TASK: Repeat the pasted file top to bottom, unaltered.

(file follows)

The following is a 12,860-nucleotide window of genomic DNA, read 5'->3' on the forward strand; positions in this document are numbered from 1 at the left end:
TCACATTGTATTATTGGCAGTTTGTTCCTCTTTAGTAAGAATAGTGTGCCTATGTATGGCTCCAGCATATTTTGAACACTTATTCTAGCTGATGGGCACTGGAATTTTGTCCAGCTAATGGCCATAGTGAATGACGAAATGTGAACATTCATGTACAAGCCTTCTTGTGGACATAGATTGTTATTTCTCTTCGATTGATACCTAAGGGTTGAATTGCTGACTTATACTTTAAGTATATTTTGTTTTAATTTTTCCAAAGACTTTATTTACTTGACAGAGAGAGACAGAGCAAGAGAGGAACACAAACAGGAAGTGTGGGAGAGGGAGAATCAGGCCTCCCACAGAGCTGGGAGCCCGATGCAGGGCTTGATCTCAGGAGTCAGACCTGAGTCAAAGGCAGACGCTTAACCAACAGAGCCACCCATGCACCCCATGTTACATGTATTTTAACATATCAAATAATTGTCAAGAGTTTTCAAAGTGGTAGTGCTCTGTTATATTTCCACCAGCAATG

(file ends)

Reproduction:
The following is a 12,860-nucleotide window of genomic DNA, read 5'->3' on the forward strand; positions in this document are numbered from 1 at the left end:
TCACATTGTATTATTGGCAGTTTGTTCCTCTTTAGTAAGAATAGTGTGCCTATGTATGGCTCCAGCATATTTTGAACACTTATTCTAGCTGATGGGCACTGGAATTTTGTCCAGCTAATGGCCATAGTGAATGACGAAATGTGAACATTCATGTACAAGCCTTCTTGTGGACATAGATTGTTATTTCTCTTCGATTGATACCTAAGGGTTGAATTGCTGACTTATACTTTAAGTATATTTTGTTTTAATTTTTCCAAAGACTTTATTTACTTGACAGAGAGAGACAGAGCAAGAGAGGAACACAAACAGGAAGTGTGGGAGAGGGAGAATCAGGCCTCCCACAGAGCTGGGAGCCCGATGCAGGGCTTGATCTCAGGAGTCAGACCTGAGTCAAAGGCAGACGCTTAACCAACAGAGCCACCCATGCACCCCATGTTACATGTATTTTAACATATCAAATAATTGTCAAGAGTTTTCAAAGTGGTAGTGCTCTGTTATATTTCCACCAGCAATG